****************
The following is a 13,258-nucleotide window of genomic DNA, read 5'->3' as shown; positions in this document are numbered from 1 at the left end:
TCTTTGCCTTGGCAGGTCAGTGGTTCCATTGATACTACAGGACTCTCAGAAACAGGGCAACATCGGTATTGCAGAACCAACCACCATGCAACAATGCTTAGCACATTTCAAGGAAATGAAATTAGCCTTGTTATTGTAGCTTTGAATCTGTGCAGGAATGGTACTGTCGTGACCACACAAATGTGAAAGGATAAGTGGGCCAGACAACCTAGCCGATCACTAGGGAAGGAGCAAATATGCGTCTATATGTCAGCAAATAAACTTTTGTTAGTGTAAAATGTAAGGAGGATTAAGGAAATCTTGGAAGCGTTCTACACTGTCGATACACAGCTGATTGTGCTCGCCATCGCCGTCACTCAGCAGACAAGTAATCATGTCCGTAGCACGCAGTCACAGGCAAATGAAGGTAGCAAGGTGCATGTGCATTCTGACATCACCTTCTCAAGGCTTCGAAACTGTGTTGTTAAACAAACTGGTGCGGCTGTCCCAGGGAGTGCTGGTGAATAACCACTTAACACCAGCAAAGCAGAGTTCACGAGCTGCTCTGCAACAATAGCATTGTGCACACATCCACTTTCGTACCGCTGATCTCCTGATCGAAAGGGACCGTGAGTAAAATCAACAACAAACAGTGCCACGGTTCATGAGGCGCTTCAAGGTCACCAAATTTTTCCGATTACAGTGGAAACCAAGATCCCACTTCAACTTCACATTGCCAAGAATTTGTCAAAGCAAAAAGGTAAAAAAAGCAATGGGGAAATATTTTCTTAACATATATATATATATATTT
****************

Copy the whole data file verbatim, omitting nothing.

The following is a 13,258-nucleotide window of genomic DNA, read 5'->3' as shown; positions in this document are numbered from 1 at the left end:
TCTTTGCCTTGGCAGGTCAGTGGTTCCATTGATACTACAGGACTCTCAGAAACAGGGCAACATCGGTATTGCAGAACCAACCACCATGCAACAATGCTTAGCACATTTCAAGGAAATGAAATTAGCCTTGTTATTGTAGCTTTGAATCTGTGCAGGAATGGTACTGTCGTGACCACACAAATGTGAAAGGATAAGTGGGCCAGACAACCTAGCCGATCACTAGGGAAGGAGCAAATATGCGTCTATATGTCAGCAAATAAACTTTTGTTAGTGTAAAATGTAAGGAGGATTAAGGAAATCTTGGAAGCGTTCTACACTGTCGATACACAGCTGATTGTGCTCGCCATCGCCGTCACTCAGCAGACAAGTAATCATGTCCGTAGCACGCAGTCACAGGCAAATGAAGGTAGCAAGGTGCATGTGCATTCTGACATCACCTTCTCAAGGCTTCGAAACTGTGTTGTTAAACAAACTGGTGCGGCTGTCCCAGGGAGTGCTGGTGAATAACCACTTAACACCAGCAAAGCAGAGTTCACGAGCTGCTCTGCAACAATAGCATTGTGCACACATCCACTTTCGTACCGCTGATCTCCTGATCGAAAGGGACCGTGAGTAAAATCAACAACAAACAGTGCCACGGTTCATGAGGCGCTTCAAGGTCACCAAATTTTTCCGATTACAGTGGAAACCAAGATCCCACTTCAACTTCACATTGCCAAGAATTTGTCAAAGCAAAAAGGTAAAAAAAGCAATGGGGAAATATTTTCTTAACATATATATATATATATTT